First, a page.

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Ontario Needs To Be Honest To Improve Its Transit Infrastructure

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Ontario, we need to talk.

Let's have an honest conversation how we're going to pay for the kind of province we want. My guess is that like me, you support paying for public services and infrastructure -- things we need like transit and roads.

The problem is that our political parties -- at least the status quo ones -- aren't willing to have an honest conversation about how we pay for these projects.

But if we don't have an honest conversation about costs and funding, I'm afraid interest payments on debt will crowd out spending on essential government services.

Did you know interest payments on debt are already the third highest expenditure in Ontario's budget? Interest payments cost more than the entire budgets for transportation, college and universities, children and youth services, even slightly more than social services. Only health care and education have higher budgets than interest payments on debt.

I think more of your tax dollars should go to paying for public services we rely on everyday -- education, health care, transit, roads, clean water. But if we are going to lower the amount we spend on interest, we need to be honest about paying for what we need.

The Liberal government has a plan to spend $160-billion over the next 12 years on infrastructure and public transit projects. This is the biggest reason our net debt will keep growing, according to Ontario's Financial Accountability Office.

I believe these plans are important -- we desperately need better transit to reduce gridlock.

But the Liberals are paying for this by going deeper into debt and liquidating a profitable public asset in Hydro One.

In the next four years, we're going to be adding about $50 billion to our debt for a total net debt of $350 billion. That's an additional $3,700 per person on top of the $20,806 each Ontarian (that's you and me!) owe in government debt.

These much needed investments could have been made without increasing our debt or selling off valuable assets. So why weren't they?

Instead of following the advice of numerous experts that the government hired themselves, Queen's Park politicians of all colours played political games about how they would pay for transportation infrastructure.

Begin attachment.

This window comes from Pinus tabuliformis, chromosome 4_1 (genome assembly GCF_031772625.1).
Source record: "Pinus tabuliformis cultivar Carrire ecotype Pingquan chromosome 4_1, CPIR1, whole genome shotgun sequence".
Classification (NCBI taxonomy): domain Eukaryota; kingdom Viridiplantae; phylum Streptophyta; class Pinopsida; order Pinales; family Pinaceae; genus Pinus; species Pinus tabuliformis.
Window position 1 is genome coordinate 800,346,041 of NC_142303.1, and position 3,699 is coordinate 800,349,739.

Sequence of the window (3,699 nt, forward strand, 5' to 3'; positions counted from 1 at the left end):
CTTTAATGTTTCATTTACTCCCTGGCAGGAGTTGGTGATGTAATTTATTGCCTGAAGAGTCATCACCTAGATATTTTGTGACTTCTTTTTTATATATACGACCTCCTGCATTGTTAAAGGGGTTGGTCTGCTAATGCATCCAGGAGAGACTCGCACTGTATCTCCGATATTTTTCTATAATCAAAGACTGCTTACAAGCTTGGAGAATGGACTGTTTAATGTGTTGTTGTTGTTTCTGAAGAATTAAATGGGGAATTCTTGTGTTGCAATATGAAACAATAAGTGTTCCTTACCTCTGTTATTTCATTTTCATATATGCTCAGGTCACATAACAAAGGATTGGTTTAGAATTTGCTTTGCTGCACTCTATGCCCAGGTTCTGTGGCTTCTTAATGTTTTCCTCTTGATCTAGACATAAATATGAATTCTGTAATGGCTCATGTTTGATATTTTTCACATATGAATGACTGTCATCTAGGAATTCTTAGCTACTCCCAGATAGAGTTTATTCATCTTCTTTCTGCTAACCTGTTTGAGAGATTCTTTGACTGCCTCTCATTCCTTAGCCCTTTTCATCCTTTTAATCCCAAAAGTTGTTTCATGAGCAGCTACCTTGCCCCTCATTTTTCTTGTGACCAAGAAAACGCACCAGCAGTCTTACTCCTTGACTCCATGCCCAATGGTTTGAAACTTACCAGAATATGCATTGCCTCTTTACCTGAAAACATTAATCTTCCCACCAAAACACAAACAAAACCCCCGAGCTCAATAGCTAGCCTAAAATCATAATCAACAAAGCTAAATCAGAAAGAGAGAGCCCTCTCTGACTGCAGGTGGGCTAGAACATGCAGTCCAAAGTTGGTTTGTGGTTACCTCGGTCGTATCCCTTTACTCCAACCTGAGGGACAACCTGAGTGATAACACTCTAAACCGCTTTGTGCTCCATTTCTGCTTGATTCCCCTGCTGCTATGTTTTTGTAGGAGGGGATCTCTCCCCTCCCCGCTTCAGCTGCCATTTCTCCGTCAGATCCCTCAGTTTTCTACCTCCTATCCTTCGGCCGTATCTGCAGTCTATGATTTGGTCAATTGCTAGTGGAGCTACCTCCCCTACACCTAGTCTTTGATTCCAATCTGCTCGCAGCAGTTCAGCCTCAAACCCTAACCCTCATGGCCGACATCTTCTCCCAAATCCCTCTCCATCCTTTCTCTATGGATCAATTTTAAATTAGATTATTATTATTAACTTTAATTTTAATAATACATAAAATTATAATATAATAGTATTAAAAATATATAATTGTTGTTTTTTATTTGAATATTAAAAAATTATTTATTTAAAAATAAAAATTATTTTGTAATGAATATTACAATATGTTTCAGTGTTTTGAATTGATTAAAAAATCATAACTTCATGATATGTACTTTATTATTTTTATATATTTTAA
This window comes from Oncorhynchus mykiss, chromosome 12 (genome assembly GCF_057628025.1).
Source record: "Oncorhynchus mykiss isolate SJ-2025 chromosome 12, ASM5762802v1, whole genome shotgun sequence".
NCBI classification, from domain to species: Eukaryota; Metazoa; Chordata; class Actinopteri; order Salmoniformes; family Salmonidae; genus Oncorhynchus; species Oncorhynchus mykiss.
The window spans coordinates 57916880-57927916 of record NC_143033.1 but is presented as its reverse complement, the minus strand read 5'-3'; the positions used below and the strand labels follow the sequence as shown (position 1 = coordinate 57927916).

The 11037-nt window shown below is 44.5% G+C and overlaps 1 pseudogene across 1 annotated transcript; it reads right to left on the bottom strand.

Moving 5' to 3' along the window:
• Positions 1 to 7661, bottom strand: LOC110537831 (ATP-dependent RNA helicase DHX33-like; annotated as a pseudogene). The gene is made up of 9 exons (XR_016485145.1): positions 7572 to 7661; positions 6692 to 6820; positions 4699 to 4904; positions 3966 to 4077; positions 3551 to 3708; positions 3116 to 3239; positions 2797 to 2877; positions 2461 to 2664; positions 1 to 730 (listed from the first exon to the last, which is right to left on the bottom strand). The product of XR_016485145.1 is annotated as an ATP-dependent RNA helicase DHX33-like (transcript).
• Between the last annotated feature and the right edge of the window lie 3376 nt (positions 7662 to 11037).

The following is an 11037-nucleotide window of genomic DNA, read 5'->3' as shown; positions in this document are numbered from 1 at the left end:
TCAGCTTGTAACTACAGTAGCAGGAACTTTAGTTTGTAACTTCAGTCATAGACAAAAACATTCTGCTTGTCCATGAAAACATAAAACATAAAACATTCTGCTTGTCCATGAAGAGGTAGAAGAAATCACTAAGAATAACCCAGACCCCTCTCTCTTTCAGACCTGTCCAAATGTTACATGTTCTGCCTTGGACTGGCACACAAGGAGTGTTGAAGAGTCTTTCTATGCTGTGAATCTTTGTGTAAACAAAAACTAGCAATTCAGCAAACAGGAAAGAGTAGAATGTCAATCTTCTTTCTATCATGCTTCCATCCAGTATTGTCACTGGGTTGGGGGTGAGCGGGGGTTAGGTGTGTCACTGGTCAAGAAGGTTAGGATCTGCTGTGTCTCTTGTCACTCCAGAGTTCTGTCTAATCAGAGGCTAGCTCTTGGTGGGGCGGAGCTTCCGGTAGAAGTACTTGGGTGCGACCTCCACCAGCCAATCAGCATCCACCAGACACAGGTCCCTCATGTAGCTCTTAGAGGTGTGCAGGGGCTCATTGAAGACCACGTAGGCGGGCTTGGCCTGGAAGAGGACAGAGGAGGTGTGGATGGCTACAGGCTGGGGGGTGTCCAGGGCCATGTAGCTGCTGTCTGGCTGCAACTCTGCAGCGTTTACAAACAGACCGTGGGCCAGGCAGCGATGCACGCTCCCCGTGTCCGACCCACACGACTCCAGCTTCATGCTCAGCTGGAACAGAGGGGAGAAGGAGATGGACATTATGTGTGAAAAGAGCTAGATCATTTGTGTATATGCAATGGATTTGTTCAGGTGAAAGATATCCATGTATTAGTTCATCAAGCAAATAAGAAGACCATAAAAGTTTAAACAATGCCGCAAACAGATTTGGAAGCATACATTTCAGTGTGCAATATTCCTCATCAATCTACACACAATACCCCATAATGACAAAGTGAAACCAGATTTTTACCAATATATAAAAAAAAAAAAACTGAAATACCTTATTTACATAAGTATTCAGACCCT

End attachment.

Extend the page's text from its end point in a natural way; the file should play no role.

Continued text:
In the spring of 2014, the NDP threatened to bring down the minority Liberal government if they introduced new funding tools or taxes for transit.

The Conservatives pretended that billions could be found by cutting "waste." The Liberals capitulated by saying they would fund their transit plans with a vague promise to "optimize" public assets.

We essentially had a provincial election campaign where the three parties with seats at Queen's Park promised to fund transit and transportation infrastructure with fairy dust and magic money.

The Liberal's magic money tree turned out to be your child's credit card. "Optimizing" assets turned out to be selling off Hydro One. This sale helps the Liberal's paper over their deficit in time for the next election, while losing us money over the long-term.

The lack of honesty at Queen's Park is turning out to be a financial disaster for Ontario.

We, the people of Ontario, are left holding the bag -- or more accurately punting it down the road to our kids.

Today's low interest rate environment makes Ontario's sky high debt manageable. But a one percent increase in interest rates would result in an additional $350 million in annual interest payments. That $350 million is more than the entire budgets for the Ministry of Labour, Indigenous Relations and Reconciliation, Energy, among others.

So what's the answer? It's not austerity. Infrastructure won't be built with fairy dust and magic money. And it's irresponsible to charge it all to our kids. At the GPO, we support parking levies, congestion charges and land value taxes to pay for transit and transportation infrastructure.

The revenue tools we support -- and experts recommend -- not only raise the money needed to build transportation infrastructure, they also have the added benefit of creating market incentives to reduce gridlock right now.

Honesty matters -- or it should. We need more of it at Queen's Park.

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